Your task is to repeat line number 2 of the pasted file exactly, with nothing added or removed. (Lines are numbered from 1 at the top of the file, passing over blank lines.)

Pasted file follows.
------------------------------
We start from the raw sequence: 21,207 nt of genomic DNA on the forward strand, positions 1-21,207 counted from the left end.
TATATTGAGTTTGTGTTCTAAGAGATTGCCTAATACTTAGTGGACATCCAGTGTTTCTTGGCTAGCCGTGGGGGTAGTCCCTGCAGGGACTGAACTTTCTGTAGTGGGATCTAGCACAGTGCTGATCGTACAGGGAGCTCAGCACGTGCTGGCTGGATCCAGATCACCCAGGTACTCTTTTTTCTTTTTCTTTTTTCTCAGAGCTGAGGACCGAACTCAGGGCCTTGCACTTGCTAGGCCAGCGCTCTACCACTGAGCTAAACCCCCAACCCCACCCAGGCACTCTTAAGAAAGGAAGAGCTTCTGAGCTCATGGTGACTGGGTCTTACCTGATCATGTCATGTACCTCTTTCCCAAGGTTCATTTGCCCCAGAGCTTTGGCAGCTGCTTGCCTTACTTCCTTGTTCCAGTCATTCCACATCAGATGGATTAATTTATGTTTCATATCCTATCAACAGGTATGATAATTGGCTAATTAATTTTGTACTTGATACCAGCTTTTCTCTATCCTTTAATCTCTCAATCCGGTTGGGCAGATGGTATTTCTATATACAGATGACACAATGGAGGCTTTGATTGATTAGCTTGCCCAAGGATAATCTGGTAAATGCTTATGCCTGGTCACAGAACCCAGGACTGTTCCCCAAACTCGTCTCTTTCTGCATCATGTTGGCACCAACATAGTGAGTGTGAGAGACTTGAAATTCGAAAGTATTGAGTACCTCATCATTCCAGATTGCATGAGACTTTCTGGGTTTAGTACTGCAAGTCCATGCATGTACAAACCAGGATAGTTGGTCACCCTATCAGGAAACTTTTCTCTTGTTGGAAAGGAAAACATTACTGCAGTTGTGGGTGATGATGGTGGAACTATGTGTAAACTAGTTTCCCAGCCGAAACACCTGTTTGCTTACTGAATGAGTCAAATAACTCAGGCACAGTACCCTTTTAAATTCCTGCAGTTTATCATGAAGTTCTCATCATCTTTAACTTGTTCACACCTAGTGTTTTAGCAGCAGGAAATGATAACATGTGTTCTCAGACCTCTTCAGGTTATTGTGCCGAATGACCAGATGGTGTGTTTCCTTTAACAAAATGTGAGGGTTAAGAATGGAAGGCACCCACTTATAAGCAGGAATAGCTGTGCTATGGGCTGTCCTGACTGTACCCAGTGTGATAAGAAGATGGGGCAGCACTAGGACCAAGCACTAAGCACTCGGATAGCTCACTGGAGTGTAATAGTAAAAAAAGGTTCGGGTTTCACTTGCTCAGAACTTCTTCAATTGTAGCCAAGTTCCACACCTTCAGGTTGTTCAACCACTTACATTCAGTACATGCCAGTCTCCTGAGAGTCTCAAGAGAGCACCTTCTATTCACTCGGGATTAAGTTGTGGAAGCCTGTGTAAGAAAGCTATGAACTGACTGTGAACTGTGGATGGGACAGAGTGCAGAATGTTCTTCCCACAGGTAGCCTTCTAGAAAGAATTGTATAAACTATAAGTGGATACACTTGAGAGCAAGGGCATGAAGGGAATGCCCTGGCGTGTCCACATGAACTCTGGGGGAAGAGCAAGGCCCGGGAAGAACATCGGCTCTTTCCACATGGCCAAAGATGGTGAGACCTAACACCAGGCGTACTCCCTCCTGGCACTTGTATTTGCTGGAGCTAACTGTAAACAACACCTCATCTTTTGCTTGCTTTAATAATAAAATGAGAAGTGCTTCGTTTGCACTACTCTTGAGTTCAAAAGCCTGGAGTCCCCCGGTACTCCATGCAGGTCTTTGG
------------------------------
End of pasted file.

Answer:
TATATTGAGTTTGTGTTCTAAGAGATTGCCTAATACTTAGTGGACATCCAGTGTTTCTTGGCTAGCCGTGGGGGTAGTCCCTGCAGGGACTGAACTTTCTGTAGTGGGATCTAGCACAGTGCTGATCGTACAGGGAGCTCAGCACGTGCTGGCTGGATCCAGATCACCCAGGTACTCTTTTTTCTTTTTCTTTTTTCTCAGAGCTGAGGACCGAACTCAGGGCCTTGCACTTGCTAGGCCAGCGCTCTACCACTGAGCTAAACCCCCAACCCCACCCAGGCACTCTTAAGAAAGGAAGAGCTTCTGAGCTCATGGTGACTGGGTCTTACCTGATCATGTCATGTACCTCTTTCCCAAGGTTCATTTGCCCCAGAGCTTTGGCAGCTGCTTGCCTTACTTCCTTGTTCCAGTCATTCCACATCAGATGGATTAATTTATGTTTCATATCCTATCAACAGGTATGATAATTGGCTAATTAATTTTGTACTTGATACCAGCTTTTCTCTATCCTTTAATCTCTCAATCCGGTTGGGCAGATGGTATTTCTATATACAGATGACACAATGGAGGCTTTGATTGATTAGCTTGCCCAAGGATAATCTGGTAAATGCTTATGCCTGGTCACAGAACCCAGGACTGTTCCCCAAACTCGTCTCTTTCTGCATCATGTTGGCACCAACATAGTGAGTGTGAGAGACTTGAAATTCGAAAGTATTGAGTACCTCATCATTCCAGATTGCATGAGACTTTCTGGGTTTAGTACTGCAAGTCCATGCATGTACAAACCAGGATAGTTGGTCACCCTATCAGGAAACTTTTCTCTTGTTGGAAAGGAAAACATTACTGCAGTTGTGGGTGATGATGGTGGAACTATGTGTAAACTAGTTTCCCAGCCGAAACACCTGTTTGCTTACTGAATGAGTCAAATAACTCAGGCACAGTACCCTTTTAAATTCCTGCAGTTTATCATGAAGTTCTCATCATCTTTAACTTGTTCACACCTAGTGTTTTAGCAGCAGGAAATGATAACATGTGTTCTCAGACCTCTTCAGGTTATTGTGCCGAATGACCAGATGGTGTGTTTCCTTTAACAAAATGTGAGGGTTAAGAATGGAAGGCACCCACTTATAAGCAGGAATAGCTGTGCTATGGGCTGTCCTGACTGTACCCAGTGTGATAAGAAGATGGGGCAGCACTAGGACCAAGCACTAAGCACTCGGATAGCTCACTGGAGTGTAATAGTAAAAAAAGGTTCGGGTTTCACTTGCTCAGAACTTCTTCAATTGTAGCCAAGTTCCACACCTTCAGGTTGTTCAACCACTTACATTCAGTACATGCCAGTCTCCTGAGAGTCTCAAGAGAGCACCTTCTATTCACTCGGGATTAAGTTGTGGAAGCCTGTGTAAGAAAGCTATGAACTGACTGTGAACTGTGGATGGGACAGAGTGCAGAATGTTCTTCCCACAGGTAGCCTTCTAGAAAGAATTGTATAAACTATAAGTGGATACACTTGAGAGCAAGGGCATGAAGGGAATGCCCTGGCGTGTCCACATGAACTCTGGGGGAAGAGCAAGGCCCGGGAAGAACATCGGCTCTTTCCACATGGCCAAAGATGGTGAGACCTAACACCAGGCGTACTCCCTCCTGGCACTTGTATTTGCTGGAGCTAACTGTAAACAACACCTCATCTTTTGCTTGCTTTAATAATAAAATGAGAAGTGCTTCGTTTGCACTACTCTTGAGTTCAAAAGCCTGGAGTCCCCCGGTACTCCATGCAGGTCTTTGG